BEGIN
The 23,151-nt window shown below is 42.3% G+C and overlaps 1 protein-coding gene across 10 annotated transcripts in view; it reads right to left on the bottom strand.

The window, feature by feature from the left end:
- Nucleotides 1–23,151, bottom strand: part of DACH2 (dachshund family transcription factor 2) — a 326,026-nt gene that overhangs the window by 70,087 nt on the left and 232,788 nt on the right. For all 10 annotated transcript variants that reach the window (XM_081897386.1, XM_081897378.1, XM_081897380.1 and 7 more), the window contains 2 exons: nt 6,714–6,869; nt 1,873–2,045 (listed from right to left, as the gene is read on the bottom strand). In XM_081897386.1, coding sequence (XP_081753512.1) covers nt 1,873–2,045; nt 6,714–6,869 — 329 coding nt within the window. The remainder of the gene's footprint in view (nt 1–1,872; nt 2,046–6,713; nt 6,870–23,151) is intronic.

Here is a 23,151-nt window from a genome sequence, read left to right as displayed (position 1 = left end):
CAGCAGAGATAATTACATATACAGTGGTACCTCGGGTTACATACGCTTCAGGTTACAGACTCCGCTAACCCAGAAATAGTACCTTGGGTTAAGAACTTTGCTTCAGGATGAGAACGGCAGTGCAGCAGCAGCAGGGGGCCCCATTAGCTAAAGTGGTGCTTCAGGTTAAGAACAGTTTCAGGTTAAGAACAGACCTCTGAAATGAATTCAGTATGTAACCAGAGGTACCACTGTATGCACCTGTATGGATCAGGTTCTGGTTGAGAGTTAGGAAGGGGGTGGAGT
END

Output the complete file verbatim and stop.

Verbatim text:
The 23,151-nt window shown below is 42.3% G+C and overlaps 1 protein-coding gene across 10 annotated transcripts in view; it reads right to left on the bottom strand.

The window, feature by feature from the left end:
- Nucleotides 1–23,151, bottom strand: part of DACH2 (dachshund family transcription factor 2) — a 326,026-nt gene that overhangs the window by 70,087 nt on the left and 232,788 nt on the right. For all 10 annotated transcript variants that reach the window (XM_081897386.1, XM_081897378.1, XM_081897380.1 and 7 more), the window contains 2 exons: nt 6,714–6,869; nt 1,873–2,045 (listed from right to left, as the gene is read on the bottom strand). In XM_081897386.1, coding sequence (XP_081753512.1) covers nt 1,873–2,045; nt 6,714–6,869 — 329 coding nt within the window. The remainder of the gene's footprint in view (nt 1–1,872; nt 2,046–6,713; nt 6,870–23,151) is intronic.

Here is a 23,151-nt window from a genome sequence, read left to right as displayed (position 1 = left end):
CAGCAGAGATAATTACATATACAGTGGTACCTCGGGTTACATACGCTTCAGGTTACAGACTCCGCTAACCCAGAAATAGTACCTTGGGTTAAGAACTTTGCTTCAGGATGAGAACGGCAGTGCAGCAGCAGCAGGGGGCCCCATTAGCTAAAGTGGTGCTTCAGGTTAAGAACAGTTTCAGGTTAAGAACAGACCTCTGAAATGAATTCAGTATGTAACCAGAGGTACCACTGTATGCACCTGTATGGATCAGGTTCTGGTTGAGAGTTAGGAAGGGGGTGGAGT